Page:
Rand Paul doesn't believe that either Congress or, by extension, Rand Paul has the power nor the authority to pass civil rights legislation. But he totally believes in it!
How much does he believe in it? Let's take a look.
We know that Rand Paul has hired at least two men with racially insensitive records: Christopher Hightower and the "Southern Avenger," Jack Hunter, who resigned this week after his neo-Confederate past came to light.
He voted against the Employment Non-Discrimination Act (ENDA). He also vocally opposed the Supreme Court's decision to overturn the Defense of Marriage Act (DOMA), and he ran on the plank that the military, not Congress, should decide whether to repeal Don't Ask Don't Tell (DADT). In fact, while appearing on the Glenn Beck show, Rand Paul said that marriage equality could lead to man-on-dog marriage. These guys, Nugent, Paul and others, seem to have a bizarre tic in which every time they discuss minorities, they can't help but to belch out some sort of awful dog metaphor.
To paraphrase Steve Benen: if Rand Paul and Ted Nugent are the biggest supporters of minority rights, then minority rights are in serious trouble.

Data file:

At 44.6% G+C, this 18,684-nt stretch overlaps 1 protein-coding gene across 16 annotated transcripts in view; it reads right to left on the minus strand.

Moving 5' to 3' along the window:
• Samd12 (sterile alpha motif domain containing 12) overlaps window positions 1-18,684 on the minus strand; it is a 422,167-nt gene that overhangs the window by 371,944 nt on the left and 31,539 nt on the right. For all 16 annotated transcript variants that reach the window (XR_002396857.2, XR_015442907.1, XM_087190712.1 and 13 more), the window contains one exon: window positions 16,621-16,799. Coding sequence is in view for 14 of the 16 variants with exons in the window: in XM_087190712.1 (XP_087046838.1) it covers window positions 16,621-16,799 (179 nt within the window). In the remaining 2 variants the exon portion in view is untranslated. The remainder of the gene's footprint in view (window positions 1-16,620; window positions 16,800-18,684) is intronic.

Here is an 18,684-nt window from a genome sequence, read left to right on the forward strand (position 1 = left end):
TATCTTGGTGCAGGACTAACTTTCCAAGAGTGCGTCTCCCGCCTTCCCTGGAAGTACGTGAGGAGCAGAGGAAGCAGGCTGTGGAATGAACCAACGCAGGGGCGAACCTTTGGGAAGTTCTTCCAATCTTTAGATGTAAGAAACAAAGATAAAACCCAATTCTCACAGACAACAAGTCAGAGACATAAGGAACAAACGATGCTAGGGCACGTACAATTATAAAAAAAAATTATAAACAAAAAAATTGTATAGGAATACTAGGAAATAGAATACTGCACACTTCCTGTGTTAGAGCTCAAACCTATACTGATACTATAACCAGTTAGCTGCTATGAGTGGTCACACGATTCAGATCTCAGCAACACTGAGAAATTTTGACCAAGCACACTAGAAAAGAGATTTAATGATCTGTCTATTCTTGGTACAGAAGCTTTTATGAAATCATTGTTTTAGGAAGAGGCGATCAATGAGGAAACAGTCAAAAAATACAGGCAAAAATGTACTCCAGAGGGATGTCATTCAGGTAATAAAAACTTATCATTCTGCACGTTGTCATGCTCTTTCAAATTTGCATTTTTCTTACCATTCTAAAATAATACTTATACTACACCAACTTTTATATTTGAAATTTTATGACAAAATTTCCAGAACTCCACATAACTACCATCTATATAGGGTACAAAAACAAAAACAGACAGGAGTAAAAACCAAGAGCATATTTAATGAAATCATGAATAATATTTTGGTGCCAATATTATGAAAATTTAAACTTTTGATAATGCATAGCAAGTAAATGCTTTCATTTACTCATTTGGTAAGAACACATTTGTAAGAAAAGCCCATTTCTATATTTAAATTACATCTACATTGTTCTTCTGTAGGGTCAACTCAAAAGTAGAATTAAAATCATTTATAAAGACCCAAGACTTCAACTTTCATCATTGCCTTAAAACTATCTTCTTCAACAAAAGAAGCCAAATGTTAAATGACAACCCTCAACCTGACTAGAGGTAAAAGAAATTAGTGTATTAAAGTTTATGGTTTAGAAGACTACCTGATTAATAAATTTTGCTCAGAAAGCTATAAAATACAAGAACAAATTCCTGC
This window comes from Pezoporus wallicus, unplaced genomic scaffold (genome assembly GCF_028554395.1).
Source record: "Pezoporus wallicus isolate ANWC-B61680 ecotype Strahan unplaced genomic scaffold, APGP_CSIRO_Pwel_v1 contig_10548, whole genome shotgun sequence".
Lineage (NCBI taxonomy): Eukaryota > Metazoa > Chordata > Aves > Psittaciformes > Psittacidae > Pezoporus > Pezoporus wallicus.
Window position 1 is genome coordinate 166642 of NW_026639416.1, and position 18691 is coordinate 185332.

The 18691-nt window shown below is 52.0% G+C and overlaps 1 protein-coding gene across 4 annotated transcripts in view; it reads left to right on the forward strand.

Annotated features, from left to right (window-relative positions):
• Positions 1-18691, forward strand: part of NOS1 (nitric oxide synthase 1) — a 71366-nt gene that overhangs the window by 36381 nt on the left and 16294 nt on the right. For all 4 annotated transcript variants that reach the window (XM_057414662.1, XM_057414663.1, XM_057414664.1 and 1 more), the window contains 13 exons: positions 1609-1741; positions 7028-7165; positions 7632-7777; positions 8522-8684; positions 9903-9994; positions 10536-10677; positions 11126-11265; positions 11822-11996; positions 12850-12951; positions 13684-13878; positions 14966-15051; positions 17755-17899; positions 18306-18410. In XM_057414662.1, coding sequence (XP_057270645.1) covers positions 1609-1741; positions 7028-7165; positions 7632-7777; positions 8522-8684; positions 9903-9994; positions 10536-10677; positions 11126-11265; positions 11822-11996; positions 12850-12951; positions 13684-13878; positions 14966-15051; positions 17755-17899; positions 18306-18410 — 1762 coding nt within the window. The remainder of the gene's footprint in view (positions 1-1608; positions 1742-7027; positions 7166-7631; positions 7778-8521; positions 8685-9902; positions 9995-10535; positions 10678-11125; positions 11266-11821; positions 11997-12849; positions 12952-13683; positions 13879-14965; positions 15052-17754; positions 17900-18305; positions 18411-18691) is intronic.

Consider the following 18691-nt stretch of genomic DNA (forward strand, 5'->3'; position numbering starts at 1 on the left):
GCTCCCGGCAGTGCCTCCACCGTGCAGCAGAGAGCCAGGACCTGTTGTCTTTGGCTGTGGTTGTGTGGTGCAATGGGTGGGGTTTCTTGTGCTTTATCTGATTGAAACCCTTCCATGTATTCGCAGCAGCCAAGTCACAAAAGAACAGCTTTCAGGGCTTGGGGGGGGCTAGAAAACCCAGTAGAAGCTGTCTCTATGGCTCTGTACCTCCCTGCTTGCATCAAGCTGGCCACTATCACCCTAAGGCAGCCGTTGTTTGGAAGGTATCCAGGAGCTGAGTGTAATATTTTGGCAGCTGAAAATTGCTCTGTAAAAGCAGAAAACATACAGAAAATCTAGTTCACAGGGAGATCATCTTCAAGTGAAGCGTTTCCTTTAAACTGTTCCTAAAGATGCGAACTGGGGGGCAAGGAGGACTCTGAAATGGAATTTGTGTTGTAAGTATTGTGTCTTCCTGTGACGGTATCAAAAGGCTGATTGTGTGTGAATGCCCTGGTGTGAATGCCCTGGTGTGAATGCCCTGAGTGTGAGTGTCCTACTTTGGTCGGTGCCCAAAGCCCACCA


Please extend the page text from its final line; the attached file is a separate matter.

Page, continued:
You know, there's a chance that Rand Paul and Ted Nugent believe that white people are minorities. It's a long shot, but, if so, it would explain a lot. But chances are, they're just playing the same old Republican game: do and say a lot of peculiar things, then later insist that it never happened and hope that no one fact-checks any of it. This is a tactic that's also embedded within the Southern Strategy: stoke white racial resentment by demonizing minorities, then gloss over it with a thin layer of self-aggrandizement about a nonexistent record of racial outreach to win over anyone who's concerned about supporting racist leaders. And if minorities or others call them on it, then it's the minorities who are the real racists.
To repeat: this isn't the exclusive domain of fringe crackpots like Nugent. Rand Paul is one of the most prominent congressional Republicans today, and he's absolutely going to run for president. Then again, Nugent might run as well. I assure you, neither man will run on a civil rights platform. (Do I smell a possible ticket?) And so the Southern Strategy will live on, while they and other Republicans continue to deny its existence just as they deny their racism.